Historic College Park Airport
The College Park Airport in Maryland holds a significant place in aviation history, being recognized as the world’s oldest continuously operating airport. Established in 1909, its roots are deeply intertwined with the pioneering efforts of the Wright brothers, Orville and Wilbur Wright, who sought a location to demonstrate their flying machine to the U.S. Army.
The airport’s initial purpose was to serve as a training location for two military officers, Lieutenants Frank P. Lahm and Frederic E. Humphreys, who would become the first pilots trained by the Wright brothers. This marked a pivotal moment in the intersection of aviation and military history.
Over the years, College Park Airport became a hub for numerous aviation firsts. It witnessed the first mile-high flight by a powered aircraft in 1912, piloted by Henry H. Arnold who later became a five-star general in the U.S. Air Force. The airport was also instrumental in the development of instrument flying and airmail service. In 1911, it was the site of the first Army aviation school and saw the first use of an aircraft for the delivery of mail in 1918.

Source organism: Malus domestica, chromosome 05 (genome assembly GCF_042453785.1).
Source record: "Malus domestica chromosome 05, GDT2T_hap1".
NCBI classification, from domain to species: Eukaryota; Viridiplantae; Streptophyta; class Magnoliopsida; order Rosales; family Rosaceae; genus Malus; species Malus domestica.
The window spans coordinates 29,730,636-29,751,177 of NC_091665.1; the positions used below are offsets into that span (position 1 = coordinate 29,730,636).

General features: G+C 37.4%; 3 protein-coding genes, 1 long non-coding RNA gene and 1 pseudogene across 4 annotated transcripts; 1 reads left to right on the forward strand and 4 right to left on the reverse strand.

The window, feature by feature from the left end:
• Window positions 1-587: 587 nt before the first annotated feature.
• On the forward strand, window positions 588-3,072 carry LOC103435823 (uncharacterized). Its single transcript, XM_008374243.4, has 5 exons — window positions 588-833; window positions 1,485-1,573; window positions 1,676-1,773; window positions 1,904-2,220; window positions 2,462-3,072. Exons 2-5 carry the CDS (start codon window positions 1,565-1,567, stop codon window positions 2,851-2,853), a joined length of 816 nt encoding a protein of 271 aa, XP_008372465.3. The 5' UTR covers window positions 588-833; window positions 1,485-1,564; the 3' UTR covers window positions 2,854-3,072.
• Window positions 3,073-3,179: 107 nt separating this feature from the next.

During World War I, the airport’s significance grew as it was used for training and experimentation. Post-war, while many early airports ceased operations, College Park continued to thrive, adapting to changes in aviation technology and the growing importance of civil aviation.
In 1977, the airport was added to the National Register of Historic Places, a testament to its historical significance. Today, it operates as a public airport, housing a museum that showcases its rich history and contributions to aviation. College Park Airport is not just a relic of the past but a living monument, continuously serving the aviation community and preserving its legacy as a cradle of American aviation history.